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Differing Views of the Soul
In more primitive religions (forms of animism and spiritism), the soul is often conceived as controlling both motor and mental processes; death, the cessation of these processes, is thus viewed as caused by the departure of the soul. Pantheism denies the individuation of human souls, and materialism declares the soul nonexistent. One of the widespread concepts in religion is that of immortality, which almost always postulates the existence of a soul that lives apart from the body after death.
In early Hebrew thought, soul connoted the life principle, but in later times the concept of a soul independent of the body arose. The soul of the righteous was seen as achieving immortality, rejoining the resurrected body at the end of days. Similarly, in Islam, a person's soul is, according to the Qur'an, the original spirit that God breathed into Adam. Its seat is the heart and it is endowed with two basic impulses—good and evil. After death the souls of the pious stay near Allah and will be reunited with their risen bodies on the Day of Judgment.
In Eastern religions, which do not stress individual salvation, the emphasis is placed on transcendent principles embodied in a multiplicity of gods (see world soul). The Hindu and Buddhist doctrines of reincarnation do not posit the existence of an individual soul, but rather stress the closeness of the human person, in successive transformations, to an overriding principle of virtue, piety, and peace.
No distinction between the rational soul (i.e., the soul of a person in scholastic Christianity) and others is made in many systems; such a distinction is quite impossible in most forms of reincarnation and of transmigration of souls. The soul of humanity when such is conceived as existing is called the world soul, or anima mundi. For many Western philosophers the term soul is synonymous with mind (e.g., René Descartes). Others, although asserting its undefinability, have seen it as a useful element in a system of ethics (e.g., Immanuel Kant). This undefinability has led yet others to reject the idea of a soul and to postulate ethical systems based upon a different conception of human nature (e.g., William James).
The Soul in Christianity
In Christianity the soul is all important. However, because the Bible does not give a formal definition of the concept, Christian interpretations vary greatly. Under the influence of the Neoplatonists, the soul often came to be set over against the body in a dualistic concept that posited a God-given soul distinct from an inferior, earth-bound body. Scholasticism (specifically that of St. Thomas Aquinas) studied the soul in great elaboration, and the scholastic definition of the soul as “substantial form of the body” obviates many philosophical difficulties. The nature of humanity is involved in the whole consideration of the soul; hence the term “rational soul” for the distinctive soul of humans. The soul of beasts is called the “animal soul” and that of plants the “vegetative soul.” The scholastics considered the rational soul alone as immortal and capable of union with God.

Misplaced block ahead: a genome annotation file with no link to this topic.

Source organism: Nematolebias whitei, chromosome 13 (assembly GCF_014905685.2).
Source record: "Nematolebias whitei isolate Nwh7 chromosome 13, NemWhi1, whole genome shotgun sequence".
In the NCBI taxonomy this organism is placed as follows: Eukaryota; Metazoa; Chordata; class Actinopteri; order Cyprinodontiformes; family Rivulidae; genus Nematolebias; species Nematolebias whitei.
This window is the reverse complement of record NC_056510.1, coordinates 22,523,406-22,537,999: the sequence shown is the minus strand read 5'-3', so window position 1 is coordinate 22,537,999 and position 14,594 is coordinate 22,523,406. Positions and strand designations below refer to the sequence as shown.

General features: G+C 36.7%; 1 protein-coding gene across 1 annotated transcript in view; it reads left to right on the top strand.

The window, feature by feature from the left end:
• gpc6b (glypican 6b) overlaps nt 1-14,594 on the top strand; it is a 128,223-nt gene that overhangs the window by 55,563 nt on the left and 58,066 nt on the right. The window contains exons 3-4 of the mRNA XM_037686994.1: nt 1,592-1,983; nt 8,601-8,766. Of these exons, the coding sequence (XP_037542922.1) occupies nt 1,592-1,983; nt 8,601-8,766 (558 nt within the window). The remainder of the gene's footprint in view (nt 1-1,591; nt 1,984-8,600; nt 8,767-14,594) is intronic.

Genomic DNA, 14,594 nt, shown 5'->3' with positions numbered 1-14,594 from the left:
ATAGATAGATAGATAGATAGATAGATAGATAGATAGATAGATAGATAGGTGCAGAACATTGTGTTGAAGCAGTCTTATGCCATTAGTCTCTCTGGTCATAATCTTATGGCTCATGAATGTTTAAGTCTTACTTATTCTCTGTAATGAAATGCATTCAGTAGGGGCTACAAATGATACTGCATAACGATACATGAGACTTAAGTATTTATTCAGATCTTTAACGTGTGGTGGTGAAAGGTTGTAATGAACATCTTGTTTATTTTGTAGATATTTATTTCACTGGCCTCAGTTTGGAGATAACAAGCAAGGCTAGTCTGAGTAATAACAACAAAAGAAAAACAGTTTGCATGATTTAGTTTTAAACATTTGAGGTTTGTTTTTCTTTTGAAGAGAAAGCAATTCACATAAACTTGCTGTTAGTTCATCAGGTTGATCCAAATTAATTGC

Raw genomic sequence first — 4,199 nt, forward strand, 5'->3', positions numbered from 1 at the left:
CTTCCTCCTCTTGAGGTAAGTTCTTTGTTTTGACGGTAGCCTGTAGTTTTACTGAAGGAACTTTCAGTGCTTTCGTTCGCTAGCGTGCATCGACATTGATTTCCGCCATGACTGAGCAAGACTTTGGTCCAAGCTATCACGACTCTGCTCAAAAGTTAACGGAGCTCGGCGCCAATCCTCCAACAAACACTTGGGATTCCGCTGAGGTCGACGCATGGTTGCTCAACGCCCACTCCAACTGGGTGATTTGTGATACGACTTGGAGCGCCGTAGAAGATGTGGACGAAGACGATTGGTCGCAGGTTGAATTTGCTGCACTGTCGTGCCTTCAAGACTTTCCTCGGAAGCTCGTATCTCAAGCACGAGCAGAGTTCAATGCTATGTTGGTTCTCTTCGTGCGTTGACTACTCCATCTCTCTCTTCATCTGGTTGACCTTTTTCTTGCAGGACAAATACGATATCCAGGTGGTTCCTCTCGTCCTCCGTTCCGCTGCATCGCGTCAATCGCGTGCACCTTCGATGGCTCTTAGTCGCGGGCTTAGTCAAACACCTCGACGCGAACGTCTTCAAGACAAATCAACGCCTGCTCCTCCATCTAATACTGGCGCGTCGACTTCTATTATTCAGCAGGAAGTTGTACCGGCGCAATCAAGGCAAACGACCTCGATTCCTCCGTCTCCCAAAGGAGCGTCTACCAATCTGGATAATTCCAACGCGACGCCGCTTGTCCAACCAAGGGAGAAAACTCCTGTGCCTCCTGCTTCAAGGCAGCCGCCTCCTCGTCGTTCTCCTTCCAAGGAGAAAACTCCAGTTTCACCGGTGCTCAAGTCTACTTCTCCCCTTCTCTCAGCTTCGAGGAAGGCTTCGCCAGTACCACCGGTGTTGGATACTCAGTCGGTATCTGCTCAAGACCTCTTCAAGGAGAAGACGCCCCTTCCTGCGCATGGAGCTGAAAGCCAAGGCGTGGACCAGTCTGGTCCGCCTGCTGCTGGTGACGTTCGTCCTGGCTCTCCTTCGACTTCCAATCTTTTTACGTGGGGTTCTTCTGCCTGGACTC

The origin of the soul has been a controversial question in Christian history. Two points of view may be distinguished: creationism, which posits that God creates each individual soul in a special act of creation (at the time of conception according to some or that of birth according to others), and traducianism, which suggests that the parents in begetting the child beget the soul too. The creationist principle has been generally held sway in Christianity.
a concept, whose expression historically altered views of man’s inner world. In religion, idealist philosophy, and psychology, “soul” is the concept of a special nonmaterial substance that is independent of the body. The concept of the soul can be traced to animistic ideas concerning a special force dwelling in the bodies of man and animals (sometimes, in plants) and departing from the body during sleep or at death. The concept reflects the development of mythological, religious, philosophical, and scientific thinking about the nature of man and marks the formation of the subject of psychology. In the history of philosophy the soul was comprehended by contrasting it with the body as an object (the soul as the dynamic force); with the organic body (the soul as the active life source); with the spirit (the soul as the individual manifestation of the universal spiritual substance or as the unique personal principle created by god); and with the external social forms of human behavior (the soul as the inner world of man—his self-consciousness).